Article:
2 min read
Posted on 03.10.06
  • 2 min read
  • Posted on 03.10.06

Later today, I’ll be at the launch of what School Board president Darnetta Clinkscale and others are calling “the school of the future.” It is a new high school in the City’s public school district that will adjust its curriculum to some important 21st Century realities.

The world is changing. Every year, it is smaller, more technologically advanced, and more competitive. When the children who are now entering high school were in pre-school, we didn’t have e-mail, pocket cell phones, or civilian GPS. Few people — and fewer Americans — worried about out-sourcing jobs to India or China.

We can’t expect kids to succeed, if our schools aren’t preparing them for the world they’ll find. And if we don’t prepare them, they will be eaten by sharks.

Great schools have to start with the basics: reading, writing and arithmetic. But, that’s just the foundation. Our kids need so much more.

That is what is so exciting about this school. This school will align its teaching and learning with real world environments by teaching basic skills, but going on to things like critical thinking and problem-solving; civic and economic literacy; and health awareness and accountability. This school is being engineered to prepare students in the real world.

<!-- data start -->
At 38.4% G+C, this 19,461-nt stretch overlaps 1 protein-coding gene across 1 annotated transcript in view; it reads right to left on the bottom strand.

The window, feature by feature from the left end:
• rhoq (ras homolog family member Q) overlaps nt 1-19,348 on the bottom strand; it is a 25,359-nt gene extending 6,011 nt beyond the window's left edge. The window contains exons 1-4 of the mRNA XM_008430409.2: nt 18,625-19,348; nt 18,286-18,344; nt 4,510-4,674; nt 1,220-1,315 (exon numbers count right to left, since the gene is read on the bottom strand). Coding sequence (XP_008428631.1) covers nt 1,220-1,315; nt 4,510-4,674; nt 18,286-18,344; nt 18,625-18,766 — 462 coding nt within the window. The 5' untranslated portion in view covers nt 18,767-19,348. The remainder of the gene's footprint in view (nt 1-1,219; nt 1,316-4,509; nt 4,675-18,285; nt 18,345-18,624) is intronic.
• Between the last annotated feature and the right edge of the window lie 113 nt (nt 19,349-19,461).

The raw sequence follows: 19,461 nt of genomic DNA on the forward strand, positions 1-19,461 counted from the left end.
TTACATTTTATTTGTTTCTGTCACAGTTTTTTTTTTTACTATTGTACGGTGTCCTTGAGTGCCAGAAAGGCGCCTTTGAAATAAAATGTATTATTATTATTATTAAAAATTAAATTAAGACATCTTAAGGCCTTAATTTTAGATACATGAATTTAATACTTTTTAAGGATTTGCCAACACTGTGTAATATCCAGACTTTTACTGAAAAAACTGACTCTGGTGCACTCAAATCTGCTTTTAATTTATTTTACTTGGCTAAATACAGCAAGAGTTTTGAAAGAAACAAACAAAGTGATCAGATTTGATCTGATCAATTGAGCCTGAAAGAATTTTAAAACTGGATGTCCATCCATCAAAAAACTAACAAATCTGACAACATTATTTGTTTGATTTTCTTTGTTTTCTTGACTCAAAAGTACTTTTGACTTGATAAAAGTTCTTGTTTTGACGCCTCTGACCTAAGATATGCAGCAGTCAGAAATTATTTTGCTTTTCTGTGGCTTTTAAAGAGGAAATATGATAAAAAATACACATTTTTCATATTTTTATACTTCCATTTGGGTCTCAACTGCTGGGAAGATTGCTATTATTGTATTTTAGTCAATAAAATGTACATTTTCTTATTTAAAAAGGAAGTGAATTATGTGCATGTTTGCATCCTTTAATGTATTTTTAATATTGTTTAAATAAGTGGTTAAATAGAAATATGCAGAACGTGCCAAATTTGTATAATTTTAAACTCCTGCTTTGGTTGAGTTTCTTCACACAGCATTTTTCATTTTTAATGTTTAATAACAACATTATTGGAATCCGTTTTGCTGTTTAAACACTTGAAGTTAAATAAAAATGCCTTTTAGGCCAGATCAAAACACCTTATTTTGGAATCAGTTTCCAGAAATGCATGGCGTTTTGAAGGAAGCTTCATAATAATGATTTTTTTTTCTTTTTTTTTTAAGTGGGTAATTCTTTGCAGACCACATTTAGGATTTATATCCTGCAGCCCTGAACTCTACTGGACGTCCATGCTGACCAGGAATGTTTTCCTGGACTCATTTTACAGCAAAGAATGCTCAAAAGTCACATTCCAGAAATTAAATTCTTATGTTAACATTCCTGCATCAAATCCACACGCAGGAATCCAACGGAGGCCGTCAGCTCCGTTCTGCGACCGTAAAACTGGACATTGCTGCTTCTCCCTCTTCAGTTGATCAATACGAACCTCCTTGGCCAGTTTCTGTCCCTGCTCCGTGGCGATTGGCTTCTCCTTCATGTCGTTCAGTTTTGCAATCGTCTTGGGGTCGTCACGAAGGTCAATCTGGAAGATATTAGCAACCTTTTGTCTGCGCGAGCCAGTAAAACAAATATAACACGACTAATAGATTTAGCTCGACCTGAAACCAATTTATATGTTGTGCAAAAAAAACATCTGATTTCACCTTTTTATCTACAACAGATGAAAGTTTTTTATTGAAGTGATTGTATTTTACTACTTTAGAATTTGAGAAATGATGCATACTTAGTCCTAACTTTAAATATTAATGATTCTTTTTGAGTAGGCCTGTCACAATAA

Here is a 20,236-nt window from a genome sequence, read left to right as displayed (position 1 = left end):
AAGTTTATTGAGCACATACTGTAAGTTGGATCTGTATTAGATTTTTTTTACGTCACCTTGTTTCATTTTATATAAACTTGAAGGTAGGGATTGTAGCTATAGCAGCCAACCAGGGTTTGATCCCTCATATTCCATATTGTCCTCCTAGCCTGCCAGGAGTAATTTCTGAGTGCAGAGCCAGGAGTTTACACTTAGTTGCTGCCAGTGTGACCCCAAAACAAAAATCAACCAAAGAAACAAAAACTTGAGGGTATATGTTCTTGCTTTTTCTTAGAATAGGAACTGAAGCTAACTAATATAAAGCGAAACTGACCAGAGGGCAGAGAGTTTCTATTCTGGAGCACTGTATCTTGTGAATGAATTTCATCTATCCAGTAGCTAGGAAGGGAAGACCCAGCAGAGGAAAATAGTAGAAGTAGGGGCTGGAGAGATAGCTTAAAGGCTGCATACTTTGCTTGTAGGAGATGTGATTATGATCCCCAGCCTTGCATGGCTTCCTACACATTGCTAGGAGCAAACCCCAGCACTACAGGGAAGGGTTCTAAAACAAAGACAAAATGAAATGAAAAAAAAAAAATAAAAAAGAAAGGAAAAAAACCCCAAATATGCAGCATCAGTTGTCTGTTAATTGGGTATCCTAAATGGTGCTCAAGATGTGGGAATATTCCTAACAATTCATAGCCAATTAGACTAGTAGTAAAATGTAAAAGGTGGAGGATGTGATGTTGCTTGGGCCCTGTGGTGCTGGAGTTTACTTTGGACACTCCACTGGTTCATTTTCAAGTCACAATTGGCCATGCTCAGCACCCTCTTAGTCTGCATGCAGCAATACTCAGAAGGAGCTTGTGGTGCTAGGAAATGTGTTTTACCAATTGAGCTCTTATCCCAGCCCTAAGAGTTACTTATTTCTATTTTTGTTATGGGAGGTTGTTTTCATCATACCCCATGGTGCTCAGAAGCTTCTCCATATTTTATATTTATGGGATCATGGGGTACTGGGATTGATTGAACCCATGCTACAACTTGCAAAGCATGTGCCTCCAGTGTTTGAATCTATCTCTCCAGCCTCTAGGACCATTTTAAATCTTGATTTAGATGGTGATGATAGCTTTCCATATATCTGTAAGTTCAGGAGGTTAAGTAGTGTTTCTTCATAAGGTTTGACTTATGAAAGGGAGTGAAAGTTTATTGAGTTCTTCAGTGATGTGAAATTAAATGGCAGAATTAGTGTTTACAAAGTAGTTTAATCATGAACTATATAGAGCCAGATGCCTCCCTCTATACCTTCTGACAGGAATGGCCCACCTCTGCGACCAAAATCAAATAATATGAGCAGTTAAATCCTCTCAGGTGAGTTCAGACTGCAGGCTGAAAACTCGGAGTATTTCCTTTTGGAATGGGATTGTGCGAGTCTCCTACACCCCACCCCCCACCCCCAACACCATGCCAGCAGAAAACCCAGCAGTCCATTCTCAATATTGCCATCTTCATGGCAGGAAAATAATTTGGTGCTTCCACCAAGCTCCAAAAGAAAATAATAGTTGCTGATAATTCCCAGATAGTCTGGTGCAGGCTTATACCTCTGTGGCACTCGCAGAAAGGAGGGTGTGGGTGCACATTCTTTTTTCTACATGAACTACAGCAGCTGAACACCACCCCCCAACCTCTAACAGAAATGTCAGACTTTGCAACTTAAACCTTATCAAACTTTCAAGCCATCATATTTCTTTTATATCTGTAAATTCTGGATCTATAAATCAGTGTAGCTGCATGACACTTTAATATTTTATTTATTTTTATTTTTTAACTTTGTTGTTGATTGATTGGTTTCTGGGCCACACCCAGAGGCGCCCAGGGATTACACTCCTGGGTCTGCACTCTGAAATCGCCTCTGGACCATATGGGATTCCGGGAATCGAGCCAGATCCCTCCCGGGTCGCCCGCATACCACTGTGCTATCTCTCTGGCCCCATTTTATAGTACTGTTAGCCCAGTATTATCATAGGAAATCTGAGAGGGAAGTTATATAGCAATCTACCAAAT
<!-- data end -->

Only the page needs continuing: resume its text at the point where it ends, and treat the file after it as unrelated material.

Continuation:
One thing I like about Darnetta — and superintendent Creg Williams — is their emphasis on making schools work to let students succeed.

They say (and I strongly agree) that in order to make schools work and their students successful, they first had to change the way the school district did business — using the changes to put more resources in classrooms and put better trained, better paid teachers in front of students.

It hasn’t been easy and it certainly isn’t over, but the school district has made some progress. It much more likely today, than three years ago, to find partners willing to help.

This "school of the future" is a good example. The partnership responsible for this launch required the commitment of Dell; the on-going support of local businesses like SBC/AT&T; and guidance from universities like UMSL. Those commitments would not have happened without the faith that we have developed in Darnetta Clinkscale, the hope that we have for Creg Williams, and the certainty we have that their efforts will benefit our children.